Coping With a Sick Parent While Raising Young Children


As a young parent, it’s a weird thing to be coping with a sick parent. It’s messy and private and it’s an invisible pain, so no one knows to ask if you’re okay. 

It twists your perspective in such a way that the most mundane and pure parenting tasks act as a trigger more than anything else. When my friends cut up their child’s food, or help them change out of dirty clothes, or help them tie their shoes, they’re doing just that. When I do those things, the parallels between the sick and young are so blatant that it takes my breath away. 

It makes me envious of my friends and my spouse who have two healthy parents. When my father-in-law takes my son swimming or helps him dunk a basketball, by heart simultaneously swells and aches. It’s a glaring reminder of how life is a bittersweet dichotomy of blessings and realities that you’ll never seem to understand. 

Coping with a sick parent while trying to raise young children is full of good days and bad days. The bad days feel like anxiety takes the wheel and your mind can’t help but veer off the road into the “What If” ditch. It’s the days when the visits are a little more difficult and a little more trying. The bad days are the car rides home when I ask God for even the slightest sign that everything happens for a reason. “It can be a stretch,” I’ll say. Sometimes, I get an answer. Most times I don’t. 

But there are good days. The good days look like going through old photos and remembering. The good days look like visits when we laugh and he feels well enough to make funny faces at my boys or ask me about my life.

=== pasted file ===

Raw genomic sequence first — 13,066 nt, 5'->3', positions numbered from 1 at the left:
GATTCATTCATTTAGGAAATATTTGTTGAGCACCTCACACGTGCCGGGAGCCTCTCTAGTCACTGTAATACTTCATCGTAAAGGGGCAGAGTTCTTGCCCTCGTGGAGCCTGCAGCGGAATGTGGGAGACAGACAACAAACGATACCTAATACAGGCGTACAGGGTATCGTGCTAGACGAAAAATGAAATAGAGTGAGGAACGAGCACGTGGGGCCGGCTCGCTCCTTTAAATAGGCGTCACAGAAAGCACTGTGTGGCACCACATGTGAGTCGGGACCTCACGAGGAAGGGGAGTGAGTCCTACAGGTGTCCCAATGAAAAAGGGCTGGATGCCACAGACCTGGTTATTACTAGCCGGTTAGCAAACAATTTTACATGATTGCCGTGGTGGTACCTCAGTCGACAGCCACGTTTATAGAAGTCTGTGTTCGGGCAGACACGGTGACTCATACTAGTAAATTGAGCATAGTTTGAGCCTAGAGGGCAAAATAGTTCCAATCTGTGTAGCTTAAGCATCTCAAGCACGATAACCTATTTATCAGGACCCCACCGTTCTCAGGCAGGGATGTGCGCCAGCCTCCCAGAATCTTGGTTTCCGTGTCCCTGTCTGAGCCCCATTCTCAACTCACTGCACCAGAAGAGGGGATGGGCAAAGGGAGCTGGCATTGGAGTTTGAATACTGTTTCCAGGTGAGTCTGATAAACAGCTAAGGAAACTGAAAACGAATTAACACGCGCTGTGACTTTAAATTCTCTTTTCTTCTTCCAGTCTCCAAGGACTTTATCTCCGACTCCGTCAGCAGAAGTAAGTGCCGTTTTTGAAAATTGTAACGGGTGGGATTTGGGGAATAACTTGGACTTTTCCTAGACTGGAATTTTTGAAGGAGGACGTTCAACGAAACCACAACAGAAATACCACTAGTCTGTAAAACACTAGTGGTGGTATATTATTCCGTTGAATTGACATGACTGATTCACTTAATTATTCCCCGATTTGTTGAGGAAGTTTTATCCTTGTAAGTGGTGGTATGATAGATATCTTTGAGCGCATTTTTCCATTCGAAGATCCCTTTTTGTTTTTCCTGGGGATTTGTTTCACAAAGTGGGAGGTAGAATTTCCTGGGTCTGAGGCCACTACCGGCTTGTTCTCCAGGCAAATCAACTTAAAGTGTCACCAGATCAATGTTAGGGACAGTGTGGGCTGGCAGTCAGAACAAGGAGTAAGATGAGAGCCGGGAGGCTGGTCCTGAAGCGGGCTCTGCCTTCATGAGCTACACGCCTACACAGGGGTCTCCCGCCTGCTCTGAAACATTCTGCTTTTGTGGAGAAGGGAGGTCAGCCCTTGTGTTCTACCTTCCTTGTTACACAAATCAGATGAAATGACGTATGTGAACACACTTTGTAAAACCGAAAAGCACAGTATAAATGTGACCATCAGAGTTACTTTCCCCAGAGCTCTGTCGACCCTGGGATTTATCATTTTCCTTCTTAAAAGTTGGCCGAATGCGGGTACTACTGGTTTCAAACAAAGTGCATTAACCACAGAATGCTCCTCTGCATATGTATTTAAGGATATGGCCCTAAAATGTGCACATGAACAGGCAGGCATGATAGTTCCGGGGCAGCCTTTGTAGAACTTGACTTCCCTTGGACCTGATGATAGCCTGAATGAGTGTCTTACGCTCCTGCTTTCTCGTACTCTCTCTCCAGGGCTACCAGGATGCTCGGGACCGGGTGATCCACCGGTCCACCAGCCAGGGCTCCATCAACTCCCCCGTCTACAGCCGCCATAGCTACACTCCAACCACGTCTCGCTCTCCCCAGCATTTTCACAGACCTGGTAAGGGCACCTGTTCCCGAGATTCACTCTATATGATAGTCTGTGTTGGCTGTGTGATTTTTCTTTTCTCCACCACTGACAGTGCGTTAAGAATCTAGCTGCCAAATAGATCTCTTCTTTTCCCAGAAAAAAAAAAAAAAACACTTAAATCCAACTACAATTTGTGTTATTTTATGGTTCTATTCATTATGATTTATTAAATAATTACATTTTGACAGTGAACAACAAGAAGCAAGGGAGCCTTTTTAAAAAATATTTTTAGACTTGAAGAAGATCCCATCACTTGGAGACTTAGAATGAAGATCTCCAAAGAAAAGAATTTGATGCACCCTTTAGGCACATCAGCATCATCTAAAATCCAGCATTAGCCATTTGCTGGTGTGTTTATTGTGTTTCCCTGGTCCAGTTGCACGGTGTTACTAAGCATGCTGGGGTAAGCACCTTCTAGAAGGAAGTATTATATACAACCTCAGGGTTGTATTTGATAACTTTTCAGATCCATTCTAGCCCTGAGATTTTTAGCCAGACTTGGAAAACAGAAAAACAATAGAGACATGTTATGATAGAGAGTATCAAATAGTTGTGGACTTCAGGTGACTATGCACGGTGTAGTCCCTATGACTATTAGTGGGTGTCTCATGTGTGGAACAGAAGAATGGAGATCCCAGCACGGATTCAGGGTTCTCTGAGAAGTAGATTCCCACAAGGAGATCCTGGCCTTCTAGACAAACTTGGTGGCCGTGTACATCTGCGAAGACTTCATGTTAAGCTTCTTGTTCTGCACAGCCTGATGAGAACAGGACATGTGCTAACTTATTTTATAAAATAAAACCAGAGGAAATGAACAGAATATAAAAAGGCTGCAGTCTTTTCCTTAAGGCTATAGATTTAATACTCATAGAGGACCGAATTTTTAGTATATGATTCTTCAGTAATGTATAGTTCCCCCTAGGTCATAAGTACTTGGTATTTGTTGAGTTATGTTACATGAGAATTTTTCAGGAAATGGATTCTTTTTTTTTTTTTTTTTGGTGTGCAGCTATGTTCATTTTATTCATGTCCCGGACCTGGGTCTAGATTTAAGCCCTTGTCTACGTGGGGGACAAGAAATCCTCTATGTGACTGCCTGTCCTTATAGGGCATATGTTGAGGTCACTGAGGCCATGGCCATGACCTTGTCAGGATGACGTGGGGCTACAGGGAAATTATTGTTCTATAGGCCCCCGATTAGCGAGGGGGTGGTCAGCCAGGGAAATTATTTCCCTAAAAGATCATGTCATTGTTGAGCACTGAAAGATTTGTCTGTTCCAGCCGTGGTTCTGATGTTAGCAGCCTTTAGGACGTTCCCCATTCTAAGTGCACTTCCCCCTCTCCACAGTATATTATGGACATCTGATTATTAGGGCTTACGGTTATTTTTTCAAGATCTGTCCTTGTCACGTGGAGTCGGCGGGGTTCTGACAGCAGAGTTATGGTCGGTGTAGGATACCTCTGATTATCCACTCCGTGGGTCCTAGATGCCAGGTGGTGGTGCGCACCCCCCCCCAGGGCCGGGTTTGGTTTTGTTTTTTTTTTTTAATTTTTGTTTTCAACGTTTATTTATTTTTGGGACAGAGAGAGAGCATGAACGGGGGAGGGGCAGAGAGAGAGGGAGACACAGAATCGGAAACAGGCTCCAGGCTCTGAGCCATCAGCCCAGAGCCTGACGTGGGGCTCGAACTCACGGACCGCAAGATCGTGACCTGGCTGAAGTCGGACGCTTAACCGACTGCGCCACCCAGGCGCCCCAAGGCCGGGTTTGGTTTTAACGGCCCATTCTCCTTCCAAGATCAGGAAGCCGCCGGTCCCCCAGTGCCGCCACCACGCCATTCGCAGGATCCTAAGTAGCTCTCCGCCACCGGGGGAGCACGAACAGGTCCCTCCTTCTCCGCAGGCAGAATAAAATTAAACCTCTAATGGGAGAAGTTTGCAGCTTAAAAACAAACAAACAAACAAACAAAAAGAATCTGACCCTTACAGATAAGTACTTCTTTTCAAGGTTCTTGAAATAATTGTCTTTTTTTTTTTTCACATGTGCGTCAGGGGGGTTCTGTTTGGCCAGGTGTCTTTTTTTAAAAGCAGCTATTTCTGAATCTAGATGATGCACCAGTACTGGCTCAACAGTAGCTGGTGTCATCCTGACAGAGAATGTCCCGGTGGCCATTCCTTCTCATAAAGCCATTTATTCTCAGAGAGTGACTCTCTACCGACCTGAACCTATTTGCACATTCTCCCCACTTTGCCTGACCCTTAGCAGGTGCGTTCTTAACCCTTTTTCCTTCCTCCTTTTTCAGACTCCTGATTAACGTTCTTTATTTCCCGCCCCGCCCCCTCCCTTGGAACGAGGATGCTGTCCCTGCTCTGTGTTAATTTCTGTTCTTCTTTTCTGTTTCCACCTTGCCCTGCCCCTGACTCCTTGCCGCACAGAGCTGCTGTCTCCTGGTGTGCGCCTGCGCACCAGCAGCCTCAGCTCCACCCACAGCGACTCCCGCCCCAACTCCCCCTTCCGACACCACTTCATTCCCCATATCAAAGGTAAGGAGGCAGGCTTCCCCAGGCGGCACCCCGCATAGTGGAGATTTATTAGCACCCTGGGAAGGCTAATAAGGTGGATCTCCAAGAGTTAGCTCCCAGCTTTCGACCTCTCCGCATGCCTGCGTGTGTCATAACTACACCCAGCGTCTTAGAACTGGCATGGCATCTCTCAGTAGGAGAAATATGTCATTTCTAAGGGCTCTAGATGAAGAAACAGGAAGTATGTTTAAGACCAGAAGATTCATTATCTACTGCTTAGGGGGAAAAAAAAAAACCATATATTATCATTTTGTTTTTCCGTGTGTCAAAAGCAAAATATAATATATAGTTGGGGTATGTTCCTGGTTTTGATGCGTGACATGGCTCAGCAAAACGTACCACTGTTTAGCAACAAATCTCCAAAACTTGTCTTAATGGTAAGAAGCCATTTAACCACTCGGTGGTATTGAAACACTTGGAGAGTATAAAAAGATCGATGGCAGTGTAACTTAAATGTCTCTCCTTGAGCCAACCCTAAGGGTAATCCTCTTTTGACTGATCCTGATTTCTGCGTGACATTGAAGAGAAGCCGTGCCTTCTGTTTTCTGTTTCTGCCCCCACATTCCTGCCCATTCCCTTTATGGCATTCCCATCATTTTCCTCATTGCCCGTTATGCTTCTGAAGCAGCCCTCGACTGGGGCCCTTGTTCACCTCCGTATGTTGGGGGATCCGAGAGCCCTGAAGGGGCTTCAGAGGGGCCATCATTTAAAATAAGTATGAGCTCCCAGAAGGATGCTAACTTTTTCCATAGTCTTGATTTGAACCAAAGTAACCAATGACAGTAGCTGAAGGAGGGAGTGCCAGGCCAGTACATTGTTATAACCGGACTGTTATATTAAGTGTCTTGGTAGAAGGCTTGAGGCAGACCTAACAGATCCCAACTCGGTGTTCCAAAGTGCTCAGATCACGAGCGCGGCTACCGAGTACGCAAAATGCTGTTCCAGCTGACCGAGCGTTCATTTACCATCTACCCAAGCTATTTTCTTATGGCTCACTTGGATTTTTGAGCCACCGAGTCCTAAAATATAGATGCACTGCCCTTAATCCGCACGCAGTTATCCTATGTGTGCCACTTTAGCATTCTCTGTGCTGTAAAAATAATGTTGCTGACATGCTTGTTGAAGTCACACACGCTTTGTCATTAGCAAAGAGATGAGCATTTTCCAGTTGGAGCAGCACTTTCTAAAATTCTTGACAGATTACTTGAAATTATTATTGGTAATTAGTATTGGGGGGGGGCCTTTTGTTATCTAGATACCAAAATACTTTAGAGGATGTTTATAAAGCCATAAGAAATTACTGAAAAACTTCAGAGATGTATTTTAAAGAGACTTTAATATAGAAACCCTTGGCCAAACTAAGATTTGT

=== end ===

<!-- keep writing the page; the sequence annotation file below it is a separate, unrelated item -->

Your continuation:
Coping with a sick parent has made me overly thankful and keenly aware of how fortunate I am. If you have a sick parent, you know how easy it would be to let that one factor of your life contaminate your entire worldview, but you also know that it simplifies finding the beauty and joy everywhere you look. 

Sure, I have bad days, but my dad would hate to know that. So, I let those feelings wash over me when they come, but I don’t get caught up in the wave. Instead, I stand up, look around, and take a thorough inventory of all the good in life.

Like the way my toddler holds my hand for no reason. Or the way my baby’s breath smells. I realize that it doesn’t really matter that my husband forgets how a dishwasher works, because he’s the kind of man who goes out on a Wednesday night to buy me dessert when I have a sweet tooth. I don’t sweat the small stuff; I revel in it, because I know how lucky I am to experience it. 

As a young parent, it’s a weird thing to be coping with a sick parent. It’s messy and private and invisible, but I’m okay.